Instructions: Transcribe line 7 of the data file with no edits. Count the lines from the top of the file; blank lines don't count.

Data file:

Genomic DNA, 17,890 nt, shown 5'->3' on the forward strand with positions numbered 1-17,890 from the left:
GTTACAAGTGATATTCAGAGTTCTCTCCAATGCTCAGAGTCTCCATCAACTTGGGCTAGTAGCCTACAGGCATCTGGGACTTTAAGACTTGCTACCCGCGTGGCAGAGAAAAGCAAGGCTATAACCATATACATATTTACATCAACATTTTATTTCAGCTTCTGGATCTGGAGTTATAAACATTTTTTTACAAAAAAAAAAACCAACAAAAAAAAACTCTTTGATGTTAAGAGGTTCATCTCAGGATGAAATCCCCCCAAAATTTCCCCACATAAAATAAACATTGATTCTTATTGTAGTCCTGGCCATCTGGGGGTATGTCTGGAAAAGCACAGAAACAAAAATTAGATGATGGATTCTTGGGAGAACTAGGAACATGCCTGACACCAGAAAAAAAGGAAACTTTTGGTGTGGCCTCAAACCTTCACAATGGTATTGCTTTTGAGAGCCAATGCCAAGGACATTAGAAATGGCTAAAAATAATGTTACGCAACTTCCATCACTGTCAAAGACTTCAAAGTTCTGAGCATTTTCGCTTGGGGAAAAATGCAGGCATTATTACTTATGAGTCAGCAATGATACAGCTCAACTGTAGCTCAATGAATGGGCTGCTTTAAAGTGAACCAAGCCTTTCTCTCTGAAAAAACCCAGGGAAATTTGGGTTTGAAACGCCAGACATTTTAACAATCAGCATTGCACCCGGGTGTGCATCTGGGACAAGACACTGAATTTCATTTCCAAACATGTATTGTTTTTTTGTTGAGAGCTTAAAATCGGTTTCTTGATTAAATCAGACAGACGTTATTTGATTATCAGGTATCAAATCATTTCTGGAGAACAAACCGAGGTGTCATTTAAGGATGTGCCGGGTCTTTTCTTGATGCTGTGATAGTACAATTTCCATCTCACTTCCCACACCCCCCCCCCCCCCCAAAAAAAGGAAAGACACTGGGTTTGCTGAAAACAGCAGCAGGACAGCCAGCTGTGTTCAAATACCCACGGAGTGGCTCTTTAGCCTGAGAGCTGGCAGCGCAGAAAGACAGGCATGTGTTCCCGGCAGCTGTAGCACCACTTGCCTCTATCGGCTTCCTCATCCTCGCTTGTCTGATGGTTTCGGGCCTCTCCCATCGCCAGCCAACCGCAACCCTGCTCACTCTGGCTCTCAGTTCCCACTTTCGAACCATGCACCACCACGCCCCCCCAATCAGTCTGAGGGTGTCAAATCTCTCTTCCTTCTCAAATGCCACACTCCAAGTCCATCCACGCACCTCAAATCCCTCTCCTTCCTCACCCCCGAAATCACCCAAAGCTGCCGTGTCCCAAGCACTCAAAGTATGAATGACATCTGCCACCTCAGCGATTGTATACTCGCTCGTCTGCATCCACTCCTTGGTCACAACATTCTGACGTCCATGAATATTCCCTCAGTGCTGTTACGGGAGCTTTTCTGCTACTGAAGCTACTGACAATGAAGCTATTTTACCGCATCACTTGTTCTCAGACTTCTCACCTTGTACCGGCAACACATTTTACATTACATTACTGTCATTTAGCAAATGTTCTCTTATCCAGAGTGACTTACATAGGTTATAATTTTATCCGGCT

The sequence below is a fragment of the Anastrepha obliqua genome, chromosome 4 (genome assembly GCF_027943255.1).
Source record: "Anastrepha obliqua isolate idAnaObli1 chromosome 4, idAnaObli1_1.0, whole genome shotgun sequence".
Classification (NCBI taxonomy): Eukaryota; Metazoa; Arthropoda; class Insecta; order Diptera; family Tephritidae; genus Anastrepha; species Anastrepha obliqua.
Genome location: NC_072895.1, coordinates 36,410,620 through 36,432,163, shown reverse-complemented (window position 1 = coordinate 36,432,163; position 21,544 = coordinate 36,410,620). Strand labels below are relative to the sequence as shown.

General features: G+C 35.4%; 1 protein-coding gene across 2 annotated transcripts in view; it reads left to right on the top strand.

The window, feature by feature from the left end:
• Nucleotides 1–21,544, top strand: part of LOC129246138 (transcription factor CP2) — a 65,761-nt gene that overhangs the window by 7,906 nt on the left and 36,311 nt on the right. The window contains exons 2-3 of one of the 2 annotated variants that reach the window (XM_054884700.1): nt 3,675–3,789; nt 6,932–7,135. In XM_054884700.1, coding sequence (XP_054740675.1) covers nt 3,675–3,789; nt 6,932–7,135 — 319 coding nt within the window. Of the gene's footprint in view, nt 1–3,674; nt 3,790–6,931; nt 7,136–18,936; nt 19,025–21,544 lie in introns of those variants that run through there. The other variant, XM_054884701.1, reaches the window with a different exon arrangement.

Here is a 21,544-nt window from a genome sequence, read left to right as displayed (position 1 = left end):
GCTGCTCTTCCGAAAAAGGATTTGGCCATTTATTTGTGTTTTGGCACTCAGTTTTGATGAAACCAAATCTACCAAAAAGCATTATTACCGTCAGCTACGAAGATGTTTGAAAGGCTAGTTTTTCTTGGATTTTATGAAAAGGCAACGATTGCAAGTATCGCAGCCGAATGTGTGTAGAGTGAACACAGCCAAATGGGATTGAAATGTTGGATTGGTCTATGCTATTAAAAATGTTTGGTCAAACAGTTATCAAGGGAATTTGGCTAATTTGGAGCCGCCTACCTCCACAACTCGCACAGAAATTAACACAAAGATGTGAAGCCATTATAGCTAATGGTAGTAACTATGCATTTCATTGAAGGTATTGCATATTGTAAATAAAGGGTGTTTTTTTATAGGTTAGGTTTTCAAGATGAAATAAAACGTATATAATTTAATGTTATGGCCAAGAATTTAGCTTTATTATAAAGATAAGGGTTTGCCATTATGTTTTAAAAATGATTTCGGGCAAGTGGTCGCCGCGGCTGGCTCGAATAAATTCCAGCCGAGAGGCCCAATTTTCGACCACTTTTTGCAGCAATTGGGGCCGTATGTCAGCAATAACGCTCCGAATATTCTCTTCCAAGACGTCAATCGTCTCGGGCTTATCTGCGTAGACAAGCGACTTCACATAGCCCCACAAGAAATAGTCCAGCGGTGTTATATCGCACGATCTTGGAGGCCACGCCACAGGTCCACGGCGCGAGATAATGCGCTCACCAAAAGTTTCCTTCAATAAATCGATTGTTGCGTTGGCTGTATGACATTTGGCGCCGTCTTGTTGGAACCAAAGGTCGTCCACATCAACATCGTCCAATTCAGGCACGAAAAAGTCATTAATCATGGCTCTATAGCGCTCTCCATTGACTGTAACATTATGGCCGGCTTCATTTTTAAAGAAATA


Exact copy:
General features: G+C 35.4%; 1 protein-coding gene across 2 annotated transcripts in view; it reads left to right on the top strand.